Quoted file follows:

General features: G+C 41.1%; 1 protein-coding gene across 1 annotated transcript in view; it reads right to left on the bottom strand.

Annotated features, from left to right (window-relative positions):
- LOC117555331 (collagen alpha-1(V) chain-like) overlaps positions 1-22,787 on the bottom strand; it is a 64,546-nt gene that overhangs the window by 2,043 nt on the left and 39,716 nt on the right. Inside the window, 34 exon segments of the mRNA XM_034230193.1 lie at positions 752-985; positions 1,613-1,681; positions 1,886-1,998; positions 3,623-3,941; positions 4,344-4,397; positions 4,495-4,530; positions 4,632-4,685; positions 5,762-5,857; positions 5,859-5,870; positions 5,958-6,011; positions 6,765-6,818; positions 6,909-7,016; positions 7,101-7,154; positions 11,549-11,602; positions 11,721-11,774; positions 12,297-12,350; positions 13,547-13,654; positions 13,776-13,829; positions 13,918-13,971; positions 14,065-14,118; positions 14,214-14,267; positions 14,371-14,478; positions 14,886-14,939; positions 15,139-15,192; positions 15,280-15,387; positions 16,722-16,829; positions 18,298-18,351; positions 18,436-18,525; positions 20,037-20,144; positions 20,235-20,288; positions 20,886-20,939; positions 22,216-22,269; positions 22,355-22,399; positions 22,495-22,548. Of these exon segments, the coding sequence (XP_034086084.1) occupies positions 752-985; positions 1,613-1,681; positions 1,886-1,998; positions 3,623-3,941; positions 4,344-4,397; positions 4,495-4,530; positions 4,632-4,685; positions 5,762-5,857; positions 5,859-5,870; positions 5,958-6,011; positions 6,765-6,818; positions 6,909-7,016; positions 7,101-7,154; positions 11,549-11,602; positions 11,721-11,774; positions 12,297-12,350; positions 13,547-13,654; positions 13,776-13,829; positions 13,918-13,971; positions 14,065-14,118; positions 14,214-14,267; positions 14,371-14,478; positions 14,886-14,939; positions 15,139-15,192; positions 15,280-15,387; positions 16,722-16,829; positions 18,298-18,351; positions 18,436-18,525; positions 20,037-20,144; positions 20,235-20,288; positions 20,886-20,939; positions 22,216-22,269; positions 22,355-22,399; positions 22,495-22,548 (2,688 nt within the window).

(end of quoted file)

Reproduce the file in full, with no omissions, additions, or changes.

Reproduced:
General features: G+C 41.1%; 1 protein-coding gene across 1 annotated transcript in view; it reads right to left on the bottom strand.

Annotated features, from left to right (window-relative positions):
- LOC117555331 (collagen alpha-1(V) chain-like) overlaps positions 1-22,787 on the bottom strand; it is a 64,546-nt gene that overhangs the window by 2,043 nt on the left and 39,716 nt on the right. Inside the window, 34 exon segments of the mRNA XM_034230193.1 lie at positions 752-985; positions 1,613-1,681; positions 1,886-1,998; positions 3,623-3,941; positions 4,344-4,397; positions 4,495-4,530; positions 4,632-4,685; positions 5,762-5,857; positions 5,859-5,870; positions 5,958-6,011; positions 6,765-6,818; positions 6,909-7,016; positions 7,101-7,154; positions 11,549-11,602; positions 11,721-11,774; positions 12,297-12,350; positions 13,547-13,654; positions 13,776-13,829; positions 13,918-13,971; positions 14,065-14,118; positions 14,214-14,267; positions 14,371-14,478; positions 14,886-14,939; positions 15,139-15,192; positions 15,280-15,387; positions 16,722-16,829; positions 18,298-18,351; positions 18,436-18,525; positions 20,037-20,144; positions 20,235-20,288; positions 20,886-20,939; positions 22,216-22,269; positions 22,355-22,399; positions 22,495-22,548. Of these exon segments, the coding sequence (XP_034086084.1) occupies positions 752-985; positions 1,613-1,681; positions 1,886-1,998; positions 3,623-3,941; positions 4,344-4,397; positions 4,495-4,530; positions 4,632-4,685; positions 5,762-5,857; positions 5,859-5,870; positions 5,958-6,011; positions 6,765-6,818; positions 6,909-7,016; positions 7,101-7,154; positions 11,549-11,602; positions 11,721-11,774; positions 12,297-12,350; positions 13,547-13,654; positions 13,776-13,829; positions 13,918-13,971; positions 14,065-14,118; positions 14,214-14,267; positions 14,371-14,478; positions 14,886-14,939; positions 15,139-15,192; positions 15,280-15,387; positions 16,722-16,829; positions 18,298-18,351; positions 18,436-18,525; positions 20,037-20,144; positions 20,235-20,288; positions 20,886-20,939; positions 22,216-22,269; positions 22,355-22,399; positions 22,495-22,548 (2,688 nt within the window).